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Nanowrimo - Process

Written by Tommy Buteau
August 29, 2014

The amount of learning that came about through giving the students control completely surprised me. I expected the engagement to be fairly high, but the format of the project truly allowed students at all levels to perform, to develop their voice, and to exceed my expectations. The project was student driven, and many of the techniques we used were uncovered just through collaboration, discussion, experimentation, and play in the classroom. The use of social media for peer reviews, a real world competition for motivation, and Google Drive for collaboration all helped to allow students to bring forth their own unique ways of seeing the world in an artistic and creative way.

Granted, I was lucky to have a truly diverse group of students, a few of which were very high performing and motivated, but the process allowed them to extend their connection to the project through mentoring and peer editing with students who provided a variety of voices. I have never had students take a project so far before, and I believe the process detailed here allowed for far reaching self-organization with learning as the emergent phenomenon.

I did this with two different classes. The class that worked out the best was bigger. It had about 25 participating students. My smaller class only had about fifteen participating students, and that was too few to achieve the flow and continuity necessary to create a coherent story in a short amount of time. You need enough strong writers to create the foundation of the story and to be the voices of the main characters. If you only have a few really strong writers, there is not enough for the other students to grab onto and create interesting stories around. The smaller class foundered because the main characters and story were not well enough developed to inspire interesting side stories. For this review, I will discuss only the larger class.  


Remember, November is a short month because you will have Thanksgiving break at the end. So with the planning at the beginning and a block schedule, I only really had about five classes for the students to compose and do revisions in.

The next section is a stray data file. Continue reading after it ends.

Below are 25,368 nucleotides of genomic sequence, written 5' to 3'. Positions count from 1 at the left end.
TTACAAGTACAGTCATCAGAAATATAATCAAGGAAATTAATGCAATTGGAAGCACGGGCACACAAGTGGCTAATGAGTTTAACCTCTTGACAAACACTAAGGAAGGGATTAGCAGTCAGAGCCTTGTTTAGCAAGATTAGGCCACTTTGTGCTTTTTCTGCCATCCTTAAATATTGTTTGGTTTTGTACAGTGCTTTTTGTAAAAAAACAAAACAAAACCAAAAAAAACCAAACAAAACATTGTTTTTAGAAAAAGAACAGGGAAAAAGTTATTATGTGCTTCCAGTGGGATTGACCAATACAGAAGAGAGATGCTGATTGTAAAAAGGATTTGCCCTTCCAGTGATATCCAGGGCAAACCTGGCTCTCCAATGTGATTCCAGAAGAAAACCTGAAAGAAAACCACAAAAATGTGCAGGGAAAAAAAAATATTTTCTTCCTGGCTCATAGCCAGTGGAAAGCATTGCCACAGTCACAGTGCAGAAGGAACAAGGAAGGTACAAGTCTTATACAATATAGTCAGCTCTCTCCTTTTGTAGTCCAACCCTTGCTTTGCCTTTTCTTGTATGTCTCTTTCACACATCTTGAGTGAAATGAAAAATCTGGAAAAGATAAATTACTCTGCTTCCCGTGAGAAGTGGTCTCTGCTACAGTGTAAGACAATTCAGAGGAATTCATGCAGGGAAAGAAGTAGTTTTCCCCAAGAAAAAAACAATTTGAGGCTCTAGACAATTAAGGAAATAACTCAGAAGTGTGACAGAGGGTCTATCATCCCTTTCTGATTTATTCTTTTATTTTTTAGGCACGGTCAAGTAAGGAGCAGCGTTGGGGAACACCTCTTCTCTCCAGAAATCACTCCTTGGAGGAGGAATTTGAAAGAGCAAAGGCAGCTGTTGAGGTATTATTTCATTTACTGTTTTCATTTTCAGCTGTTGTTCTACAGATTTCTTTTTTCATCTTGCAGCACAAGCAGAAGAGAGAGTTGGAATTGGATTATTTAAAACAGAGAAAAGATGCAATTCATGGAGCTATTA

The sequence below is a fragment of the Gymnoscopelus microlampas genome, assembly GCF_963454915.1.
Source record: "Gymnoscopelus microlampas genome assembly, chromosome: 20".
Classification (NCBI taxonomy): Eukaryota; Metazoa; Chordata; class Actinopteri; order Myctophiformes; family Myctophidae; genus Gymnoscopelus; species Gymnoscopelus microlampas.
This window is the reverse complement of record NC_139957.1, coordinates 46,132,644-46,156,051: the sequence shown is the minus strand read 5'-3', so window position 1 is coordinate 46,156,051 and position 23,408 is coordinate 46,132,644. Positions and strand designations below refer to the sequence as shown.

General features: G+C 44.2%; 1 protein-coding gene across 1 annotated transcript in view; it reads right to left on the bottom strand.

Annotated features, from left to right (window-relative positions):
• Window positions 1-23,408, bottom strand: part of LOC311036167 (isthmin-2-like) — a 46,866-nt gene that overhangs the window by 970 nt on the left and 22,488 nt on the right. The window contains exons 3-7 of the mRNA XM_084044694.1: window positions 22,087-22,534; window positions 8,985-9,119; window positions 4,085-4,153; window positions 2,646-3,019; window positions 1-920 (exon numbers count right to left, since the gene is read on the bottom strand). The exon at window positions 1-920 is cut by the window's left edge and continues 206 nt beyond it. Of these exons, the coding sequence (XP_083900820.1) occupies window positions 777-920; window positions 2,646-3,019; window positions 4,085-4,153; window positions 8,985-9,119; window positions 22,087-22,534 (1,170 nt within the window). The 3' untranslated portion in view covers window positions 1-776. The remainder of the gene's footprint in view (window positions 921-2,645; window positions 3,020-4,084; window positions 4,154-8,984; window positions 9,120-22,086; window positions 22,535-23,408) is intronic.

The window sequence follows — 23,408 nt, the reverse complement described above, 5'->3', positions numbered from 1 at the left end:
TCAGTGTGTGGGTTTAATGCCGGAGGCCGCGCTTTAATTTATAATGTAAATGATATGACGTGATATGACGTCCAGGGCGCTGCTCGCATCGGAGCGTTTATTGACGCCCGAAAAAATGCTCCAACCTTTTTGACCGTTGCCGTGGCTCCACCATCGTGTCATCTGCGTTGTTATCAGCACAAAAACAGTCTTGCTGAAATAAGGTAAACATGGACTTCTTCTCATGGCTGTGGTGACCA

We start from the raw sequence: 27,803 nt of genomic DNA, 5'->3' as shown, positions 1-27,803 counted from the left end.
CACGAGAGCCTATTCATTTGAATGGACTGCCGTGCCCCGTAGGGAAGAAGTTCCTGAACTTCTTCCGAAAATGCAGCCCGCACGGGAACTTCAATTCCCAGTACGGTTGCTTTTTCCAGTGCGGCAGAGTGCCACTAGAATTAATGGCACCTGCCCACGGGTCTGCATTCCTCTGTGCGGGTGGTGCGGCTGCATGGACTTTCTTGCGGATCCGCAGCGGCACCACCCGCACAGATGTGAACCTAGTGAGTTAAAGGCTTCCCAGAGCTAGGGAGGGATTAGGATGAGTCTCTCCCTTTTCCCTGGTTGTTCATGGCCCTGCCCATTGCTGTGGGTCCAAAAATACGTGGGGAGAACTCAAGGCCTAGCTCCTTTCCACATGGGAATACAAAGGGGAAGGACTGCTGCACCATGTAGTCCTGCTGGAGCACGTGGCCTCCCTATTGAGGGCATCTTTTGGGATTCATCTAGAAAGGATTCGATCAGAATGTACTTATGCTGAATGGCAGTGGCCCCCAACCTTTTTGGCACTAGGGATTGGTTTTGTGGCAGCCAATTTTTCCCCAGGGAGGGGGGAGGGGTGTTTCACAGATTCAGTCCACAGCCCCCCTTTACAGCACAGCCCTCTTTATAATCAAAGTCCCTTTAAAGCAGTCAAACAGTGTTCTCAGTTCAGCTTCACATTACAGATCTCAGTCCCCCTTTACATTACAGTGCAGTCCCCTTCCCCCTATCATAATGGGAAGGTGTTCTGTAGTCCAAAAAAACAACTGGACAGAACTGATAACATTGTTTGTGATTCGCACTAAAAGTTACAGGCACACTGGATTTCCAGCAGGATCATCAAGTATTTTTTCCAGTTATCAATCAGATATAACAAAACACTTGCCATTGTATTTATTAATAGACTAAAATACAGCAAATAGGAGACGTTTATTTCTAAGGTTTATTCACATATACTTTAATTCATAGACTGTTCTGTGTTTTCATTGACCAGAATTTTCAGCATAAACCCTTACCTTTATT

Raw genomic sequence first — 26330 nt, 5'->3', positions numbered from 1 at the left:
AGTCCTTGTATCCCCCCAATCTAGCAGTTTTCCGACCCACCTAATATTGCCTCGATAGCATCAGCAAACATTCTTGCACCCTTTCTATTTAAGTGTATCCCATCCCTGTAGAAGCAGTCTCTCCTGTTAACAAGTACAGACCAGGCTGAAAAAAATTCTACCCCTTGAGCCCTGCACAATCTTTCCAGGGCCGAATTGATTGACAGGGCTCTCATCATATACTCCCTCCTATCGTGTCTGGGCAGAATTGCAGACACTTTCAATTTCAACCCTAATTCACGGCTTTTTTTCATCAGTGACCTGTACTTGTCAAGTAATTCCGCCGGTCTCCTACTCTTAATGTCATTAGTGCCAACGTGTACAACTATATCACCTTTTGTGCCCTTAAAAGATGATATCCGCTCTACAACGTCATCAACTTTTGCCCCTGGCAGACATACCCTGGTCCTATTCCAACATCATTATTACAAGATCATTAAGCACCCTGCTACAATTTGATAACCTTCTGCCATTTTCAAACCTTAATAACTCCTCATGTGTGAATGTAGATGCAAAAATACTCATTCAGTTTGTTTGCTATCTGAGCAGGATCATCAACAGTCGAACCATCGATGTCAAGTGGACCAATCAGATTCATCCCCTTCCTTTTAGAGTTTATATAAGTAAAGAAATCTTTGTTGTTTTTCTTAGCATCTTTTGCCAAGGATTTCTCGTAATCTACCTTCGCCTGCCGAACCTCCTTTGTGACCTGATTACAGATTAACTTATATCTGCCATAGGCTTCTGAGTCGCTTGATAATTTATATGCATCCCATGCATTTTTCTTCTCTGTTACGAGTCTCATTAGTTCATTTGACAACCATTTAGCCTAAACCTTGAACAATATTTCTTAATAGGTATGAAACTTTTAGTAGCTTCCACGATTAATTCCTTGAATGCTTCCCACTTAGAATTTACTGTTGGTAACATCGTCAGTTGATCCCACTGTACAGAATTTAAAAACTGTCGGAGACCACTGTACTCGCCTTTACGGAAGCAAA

I started the planning phase with the class in October. Written into the rules of Nanowrimo are guidelines; you can plan and outline anything you want before the month begins, but you may only write on the 50,000 words once November begins.

So, a couple of weeks into October, I gave the students some information on Nanowrimo. I introduced the idea that Nanowrimo is not a school project. It is an outside project that anyone can enter, and we would be trying to attain it as a community of writers. I encouraged my students to enter on their own in addition to what we were doing in class.  I worked out the math with them, and let them know how many words they would have to write–about 3,000 per student. I also let them know that I didn’t know if it was technically or morally right for us to enter as a class. I always like to include a little bit of risk when possible as this increases the engagement for the students. 

I let them know about my idea for doing something similar to what David Levithan had done in his book The Realm of Possibility, which we had been reading aloud in class. Each student could write separate yet related stories, and then we could combine them to submit for Nanowrimo. I also offered the idea that the story would have to somehow relate to many different characters and be in a location that was familiar to all of the authors in the room, for how can you create a story without a sense of place? 

The class voted to enter Nanowrimo, so I proposed that each student come to the next class with an idea about a central event that all the stories could be related to, a location that is familiar to all participants, and an ideas for a name for our group to use when I enter us on the Nanowrimo site.

The next class, we shared our ideas, and voted for the one to work on. This was a fascinating event, for the students really got into some of the ideas and discussed all sorts of eventualities trying to narrow down our concept. There was a wide range of ideas and genres. Everything from romances to alien invasions were discussed, and the final vote was for a realistic school shooting story.

At this point, I had to have a discussion about the reality that we were writing in a school and it is not easy to have a whole class focused on a violent story about a shooting. We agreed that nothing explicitly violent, sexual, nor vulgar would be permitted. Yet, I also told them that I wanted them, as seniors, to be able to write about ideas that they were interested in and that were relevant for their lives. They appreciated this and promised to refrain from writing anything that would get me fired.

The most engaging discussion may have been on the name for our group. We settled on “Third Hour Shooter” since it went along with the story, but “Illuminaughty” gave it a good run. 

We also spoke at this point about the need for different roles to be fulfilled if this was going to end up as a cohesive story. The roles of editors, illustrators for the cover artwork, and organizers to read and order the finished stories were accepted by various members of the class. 

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